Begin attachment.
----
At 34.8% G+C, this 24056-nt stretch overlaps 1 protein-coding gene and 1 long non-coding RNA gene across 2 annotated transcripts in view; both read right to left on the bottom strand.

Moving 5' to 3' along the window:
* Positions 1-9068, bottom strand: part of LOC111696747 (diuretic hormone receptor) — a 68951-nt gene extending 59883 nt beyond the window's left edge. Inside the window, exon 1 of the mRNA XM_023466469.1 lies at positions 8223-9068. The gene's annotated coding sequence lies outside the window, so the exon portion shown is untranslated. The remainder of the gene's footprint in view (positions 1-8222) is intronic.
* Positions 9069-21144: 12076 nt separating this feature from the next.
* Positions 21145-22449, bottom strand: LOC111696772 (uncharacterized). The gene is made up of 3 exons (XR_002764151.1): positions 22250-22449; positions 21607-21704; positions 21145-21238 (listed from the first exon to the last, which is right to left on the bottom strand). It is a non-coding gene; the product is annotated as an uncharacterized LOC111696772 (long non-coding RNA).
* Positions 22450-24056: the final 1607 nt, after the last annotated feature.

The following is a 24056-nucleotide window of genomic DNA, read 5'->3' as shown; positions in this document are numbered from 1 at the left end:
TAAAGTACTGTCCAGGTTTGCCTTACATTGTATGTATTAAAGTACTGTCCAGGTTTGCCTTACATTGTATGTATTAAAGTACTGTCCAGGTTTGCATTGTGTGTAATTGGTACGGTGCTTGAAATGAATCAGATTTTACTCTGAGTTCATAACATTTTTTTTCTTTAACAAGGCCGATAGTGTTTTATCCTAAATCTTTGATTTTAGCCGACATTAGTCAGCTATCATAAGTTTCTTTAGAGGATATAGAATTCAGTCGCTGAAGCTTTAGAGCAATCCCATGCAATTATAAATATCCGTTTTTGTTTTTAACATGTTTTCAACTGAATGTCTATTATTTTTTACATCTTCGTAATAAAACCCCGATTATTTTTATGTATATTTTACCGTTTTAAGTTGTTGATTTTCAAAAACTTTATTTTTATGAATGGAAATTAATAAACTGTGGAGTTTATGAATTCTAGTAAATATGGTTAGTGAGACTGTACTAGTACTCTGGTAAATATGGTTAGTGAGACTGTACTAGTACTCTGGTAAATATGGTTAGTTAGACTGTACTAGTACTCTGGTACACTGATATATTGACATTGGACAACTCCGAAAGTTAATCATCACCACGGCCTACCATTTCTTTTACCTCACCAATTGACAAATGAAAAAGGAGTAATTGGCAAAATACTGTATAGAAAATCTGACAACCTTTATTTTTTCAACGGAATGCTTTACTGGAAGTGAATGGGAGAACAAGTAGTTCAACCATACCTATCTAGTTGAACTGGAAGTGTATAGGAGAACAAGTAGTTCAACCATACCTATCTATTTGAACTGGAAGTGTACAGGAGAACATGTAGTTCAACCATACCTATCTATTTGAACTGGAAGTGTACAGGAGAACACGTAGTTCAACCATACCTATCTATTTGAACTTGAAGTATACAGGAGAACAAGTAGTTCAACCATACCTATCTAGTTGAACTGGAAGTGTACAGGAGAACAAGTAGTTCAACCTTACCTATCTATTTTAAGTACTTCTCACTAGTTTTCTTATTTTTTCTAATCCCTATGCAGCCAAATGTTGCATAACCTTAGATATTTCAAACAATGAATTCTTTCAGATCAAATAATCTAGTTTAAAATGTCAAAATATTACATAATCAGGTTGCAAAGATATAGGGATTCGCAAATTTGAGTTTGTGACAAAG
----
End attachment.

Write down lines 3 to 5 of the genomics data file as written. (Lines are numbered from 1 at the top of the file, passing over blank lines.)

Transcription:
* Positions 1-9068, bottom strand: part of LOC111696747 (diuretic hormone receptor) — a 68951-nt gene extending 59883 nt beyond the window's left edge. Inside the window, exon 1 of the mRNA XM_023466469.1 lies at positions 8223-9068. The gene's annotated coding sequence lies outside the window, so the exon portion shown is untranslated. The remainder of the gene's footprint in view (positions 1-8222) is intronic.
* Positions 9069-21144: 12076 nt separating this feature from the next.
* Positions 21145-22449, bottom strand: LOC111696772 (uncharacterized). The gene is made up of 3 exons (XR_002764151.1): positions 22250-22449; positions 21607-21704; positions 21145-21238 (listed from the first exon to the last, which is right to left on the bottom strand). It is a non-coding gene; the product is annotated as an uncharacterized LOC111696772 (long non-coding RNA).